1 Nuklearmedicinsk Afdeling, Aalborg Sygehus, Faculty of Health Sciences, Aarhus University, Aarhus University2 Department of Clinical Medicine, Health, Aarhus University3 Aalborg University Hospital, Dept of Nuclear Medicine, Aalborg, Denmark4 Sheffield University Hospital, Dept of Radiology, Sheffield5 Sheffield University Hospital, Dept of Rheumatology, Sheffield6 unknown7 Department of Clinical Medicine, Health, Aarhus University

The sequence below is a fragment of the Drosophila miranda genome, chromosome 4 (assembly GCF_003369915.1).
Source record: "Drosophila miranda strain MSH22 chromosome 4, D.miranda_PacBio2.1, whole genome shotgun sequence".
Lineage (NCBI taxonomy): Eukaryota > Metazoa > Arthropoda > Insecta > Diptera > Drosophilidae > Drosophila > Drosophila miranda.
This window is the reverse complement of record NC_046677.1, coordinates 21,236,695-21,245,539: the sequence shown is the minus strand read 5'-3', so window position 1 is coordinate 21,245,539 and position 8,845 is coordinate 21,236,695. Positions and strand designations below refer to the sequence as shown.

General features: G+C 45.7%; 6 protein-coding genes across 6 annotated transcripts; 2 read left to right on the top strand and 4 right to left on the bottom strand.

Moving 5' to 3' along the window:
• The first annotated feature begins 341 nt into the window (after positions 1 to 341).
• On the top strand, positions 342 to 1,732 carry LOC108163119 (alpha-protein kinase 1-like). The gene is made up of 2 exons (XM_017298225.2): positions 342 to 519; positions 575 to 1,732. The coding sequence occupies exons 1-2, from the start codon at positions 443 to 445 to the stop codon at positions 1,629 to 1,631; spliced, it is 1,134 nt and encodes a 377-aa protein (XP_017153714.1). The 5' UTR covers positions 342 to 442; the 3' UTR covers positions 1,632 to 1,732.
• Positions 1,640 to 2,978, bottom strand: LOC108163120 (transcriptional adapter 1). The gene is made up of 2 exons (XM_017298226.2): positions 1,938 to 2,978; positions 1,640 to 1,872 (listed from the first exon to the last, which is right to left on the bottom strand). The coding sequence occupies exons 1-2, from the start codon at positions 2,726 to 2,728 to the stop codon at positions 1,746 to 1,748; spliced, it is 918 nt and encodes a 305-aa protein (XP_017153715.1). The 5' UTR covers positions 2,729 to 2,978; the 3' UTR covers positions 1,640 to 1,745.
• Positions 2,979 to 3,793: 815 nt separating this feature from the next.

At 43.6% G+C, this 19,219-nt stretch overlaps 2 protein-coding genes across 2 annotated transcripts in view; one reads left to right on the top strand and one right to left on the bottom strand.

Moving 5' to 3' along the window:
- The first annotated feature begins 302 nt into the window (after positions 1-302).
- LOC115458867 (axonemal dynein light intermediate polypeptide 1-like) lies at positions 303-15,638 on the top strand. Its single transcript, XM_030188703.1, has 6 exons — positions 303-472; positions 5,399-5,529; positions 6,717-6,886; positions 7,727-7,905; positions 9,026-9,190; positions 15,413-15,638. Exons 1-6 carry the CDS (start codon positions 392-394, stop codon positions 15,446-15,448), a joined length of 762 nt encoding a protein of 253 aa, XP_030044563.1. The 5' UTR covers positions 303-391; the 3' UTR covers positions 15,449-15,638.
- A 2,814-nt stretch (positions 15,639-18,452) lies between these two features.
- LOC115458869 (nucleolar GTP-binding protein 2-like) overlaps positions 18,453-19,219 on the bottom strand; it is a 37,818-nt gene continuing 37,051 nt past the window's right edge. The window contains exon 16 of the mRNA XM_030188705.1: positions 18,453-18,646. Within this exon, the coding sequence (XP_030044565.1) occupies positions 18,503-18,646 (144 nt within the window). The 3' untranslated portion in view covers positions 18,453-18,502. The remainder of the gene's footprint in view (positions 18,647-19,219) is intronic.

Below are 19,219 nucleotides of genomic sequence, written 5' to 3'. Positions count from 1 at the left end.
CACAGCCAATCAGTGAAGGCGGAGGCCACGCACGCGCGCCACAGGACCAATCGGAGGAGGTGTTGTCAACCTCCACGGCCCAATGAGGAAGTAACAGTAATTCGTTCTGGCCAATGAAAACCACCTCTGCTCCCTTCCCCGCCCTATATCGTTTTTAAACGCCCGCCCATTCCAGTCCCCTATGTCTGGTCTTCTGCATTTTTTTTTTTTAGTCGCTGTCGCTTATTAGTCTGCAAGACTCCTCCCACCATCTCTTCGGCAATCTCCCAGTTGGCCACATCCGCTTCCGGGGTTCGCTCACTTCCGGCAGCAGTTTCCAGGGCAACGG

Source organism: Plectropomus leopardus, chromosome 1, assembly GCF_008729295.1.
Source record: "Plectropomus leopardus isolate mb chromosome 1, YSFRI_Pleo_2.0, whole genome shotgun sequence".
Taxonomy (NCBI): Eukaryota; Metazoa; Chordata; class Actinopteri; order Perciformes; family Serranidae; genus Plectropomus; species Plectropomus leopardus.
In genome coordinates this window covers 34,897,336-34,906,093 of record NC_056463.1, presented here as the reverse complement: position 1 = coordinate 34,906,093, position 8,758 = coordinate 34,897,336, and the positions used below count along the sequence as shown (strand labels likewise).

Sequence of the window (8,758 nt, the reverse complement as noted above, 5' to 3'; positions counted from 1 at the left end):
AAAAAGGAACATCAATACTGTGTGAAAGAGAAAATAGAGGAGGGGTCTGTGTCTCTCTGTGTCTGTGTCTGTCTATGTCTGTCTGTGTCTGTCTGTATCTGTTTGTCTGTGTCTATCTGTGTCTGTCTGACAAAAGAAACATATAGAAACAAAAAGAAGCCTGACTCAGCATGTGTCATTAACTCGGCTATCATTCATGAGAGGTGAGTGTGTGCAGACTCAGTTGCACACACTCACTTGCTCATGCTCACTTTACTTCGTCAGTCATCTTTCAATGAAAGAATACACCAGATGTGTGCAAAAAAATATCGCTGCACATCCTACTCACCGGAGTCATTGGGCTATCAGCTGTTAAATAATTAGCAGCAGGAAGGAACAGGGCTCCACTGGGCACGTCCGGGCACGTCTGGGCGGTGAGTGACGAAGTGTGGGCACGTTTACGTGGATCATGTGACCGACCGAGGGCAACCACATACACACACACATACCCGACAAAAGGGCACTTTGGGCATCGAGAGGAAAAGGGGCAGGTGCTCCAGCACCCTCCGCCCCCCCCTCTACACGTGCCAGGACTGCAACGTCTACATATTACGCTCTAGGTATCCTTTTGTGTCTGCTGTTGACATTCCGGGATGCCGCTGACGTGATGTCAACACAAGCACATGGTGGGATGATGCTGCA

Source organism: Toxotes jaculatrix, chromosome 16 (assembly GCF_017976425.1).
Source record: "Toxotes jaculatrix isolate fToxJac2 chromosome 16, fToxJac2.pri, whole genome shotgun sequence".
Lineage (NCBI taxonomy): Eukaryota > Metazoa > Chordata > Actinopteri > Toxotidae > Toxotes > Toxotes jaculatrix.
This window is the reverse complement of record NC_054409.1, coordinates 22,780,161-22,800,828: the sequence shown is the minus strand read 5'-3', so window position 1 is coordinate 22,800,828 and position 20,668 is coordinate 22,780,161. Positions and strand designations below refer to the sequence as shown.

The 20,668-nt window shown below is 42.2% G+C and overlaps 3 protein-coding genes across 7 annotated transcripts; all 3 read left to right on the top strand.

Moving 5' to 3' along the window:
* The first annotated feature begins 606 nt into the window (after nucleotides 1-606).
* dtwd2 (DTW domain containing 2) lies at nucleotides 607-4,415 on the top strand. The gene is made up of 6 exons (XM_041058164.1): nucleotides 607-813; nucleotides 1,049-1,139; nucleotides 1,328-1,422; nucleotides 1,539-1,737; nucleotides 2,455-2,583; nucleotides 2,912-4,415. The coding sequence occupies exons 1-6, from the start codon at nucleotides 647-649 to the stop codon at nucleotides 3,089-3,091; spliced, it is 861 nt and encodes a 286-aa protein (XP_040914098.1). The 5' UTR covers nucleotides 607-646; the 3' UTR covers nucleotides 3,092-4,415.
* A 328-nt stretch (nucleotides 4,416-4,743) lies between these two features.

Objectives: Fever of unknown origin (FUO) is an increasingly accepted indication for PET/CT where it has a relatively high diagnostic yield. This study assesses its diagnostic value for the revised definition of FUO. Methods: The revised definition of FUO is fever of greater than 38.3C for more than 3 weeks duration and an uncertain diagnosis after comprehensive evaluation as an inpatient or outpatient for a minimum of 3 days or 3 outpatient visits, having excluded immunocompromised states. 59 patients (pts) (F=35, age 18-92) with this definition underwent PET with full diagnostic contrast enhanced CT. The value of PET/CT in determining the underlying etiology of FUO was retrospectively evaluated by comparing the study findings with a final diagnosis. Final diagnosis was formulated by 6 month clinical, imaging, microbiological and histopathological follow up. When no cause was found by follow up, the negative study was considered a true negative. Results: Final diagnosis was made in 35/59 pts. Diagnosis was reached in 86% of these pts with an abnormal study but only in 14% of pts with a normal study. Underlying etiologies included vasculitides (14 pts), infectious foci (14 pts), neoplasm (6 pts) and drug fever (1 pt). Before ordering a PET/CT, conventional CT or MRI was performed in 43 pts. We considered that a PET/CT was essential to establish the final diagnosis in 15/43 pts (35%) with inconclusive CT or MRI. Conclusions: 18F-FDG PET/CT contributed to establishing a final diagnosis in 64% of 47 pts with positive PET/CT findings and in 39% of all pts with the revised definition of FUO.